“The truth is that extreme reaction to extreme ordeal is not only healthy and intelligent at times, but also very often the sole ethical response of honorable people in the face of human pain” (17). After all, it was Martin Luther King who said from the Birmingham prison, ‘Was not Jesus an extremist for love?’.
When students disagree with a classroom text or a teacher’s thought, they are discouraged from making negative or unconstructive comments. Alas, Kozol retorts, “Americans would not be the citizens of a land called the United States at all if a number of rebels such as Sam Adams, Thomas Jefferson, Tom Paine and several thousand more had not been extremely “negative” in their viewpoints on King George III- and offered to suggest no “positive” alternatives” (21).
This is what he calls Disobedience Instruction. What he does not do is “urge them to go home and be malicious to their folks, or in school… [rather] to draw a line between two very different states of mind: the sheer vindictive malice of defiance and aggression on the one hand, and a vigorous note of ethical irreverence on the other. The first attacks the person, while the second concentrates on that person’s viewpoints and beliefs” (25). He also invites teachers to take the often-suppressed opportunity of disagreeing with another teacher. So students may trust that they can disagree with a teacher without worrying about retaliation, and likewise a teacher may disagree with a student. Students will learn that teachers can be wrong and that people can dissent with great intensity and still remain respectful towards one another (27).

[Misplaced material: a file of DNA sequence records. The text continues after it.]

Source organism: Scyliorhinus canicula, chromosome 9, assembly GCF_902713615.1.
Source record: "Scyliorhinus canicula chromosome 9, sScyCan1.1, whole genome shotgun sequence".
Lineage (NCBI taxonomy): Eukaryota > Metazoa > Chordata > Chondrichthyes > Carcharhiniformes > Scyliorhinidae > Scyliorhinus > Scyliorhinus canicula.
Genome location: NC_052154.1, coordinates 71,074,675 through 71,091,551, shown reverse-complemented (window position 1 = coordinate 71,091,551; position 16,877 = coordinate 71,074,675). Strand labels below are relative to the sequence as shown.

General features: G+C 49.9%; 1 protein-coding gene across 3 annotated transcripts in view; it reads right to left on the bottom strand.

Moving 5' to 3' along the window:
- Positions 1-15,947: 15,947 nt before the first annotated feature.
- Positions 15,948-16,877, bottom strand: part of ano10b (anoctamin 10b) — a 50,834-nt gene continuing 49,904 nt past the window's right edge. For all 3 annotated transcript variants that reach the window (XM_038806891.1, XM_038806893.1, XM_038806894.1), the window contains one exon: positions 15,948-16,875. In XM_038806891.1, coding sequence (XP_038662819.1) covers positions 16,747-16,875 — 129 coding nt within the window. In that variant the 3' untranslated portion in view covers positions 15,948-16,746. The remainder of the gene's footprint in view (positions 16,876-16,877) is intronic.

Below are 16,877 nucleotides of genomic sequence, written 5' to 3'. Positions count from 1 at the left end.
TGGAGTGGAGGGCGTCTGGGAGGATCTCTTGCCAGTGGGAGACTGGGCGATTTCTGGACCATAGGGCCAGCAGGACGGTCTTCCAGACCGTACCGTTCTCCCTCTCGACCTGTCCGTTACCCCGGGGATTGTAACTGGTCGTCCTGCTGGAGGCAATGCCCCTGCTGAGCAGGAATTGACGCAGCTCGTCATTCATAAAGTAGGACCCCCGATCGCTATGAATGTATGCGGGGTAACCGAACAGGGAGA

The book finishes with constructive methods for teachers to work with parents, teachers and communities towards an enlightened and more ethical system. From building trust and friendship with parents with in home meetings to confronting the Press, On Being a Teacher will inspire and enable you to make important changes in your classroom this September.
A thought before you go.
How do you think your students would respond to these questions? And what do you say?
1. What is the reason for a man or woman to spend time in jail for his or her beliefs?
2. What does it mean to be a ‘free’ person in a nation that allows so little true and lasting freedom to its poorest citizens?
3. Are people free in any way that really counts if they are compelled to spend their lives within a prison made of lies?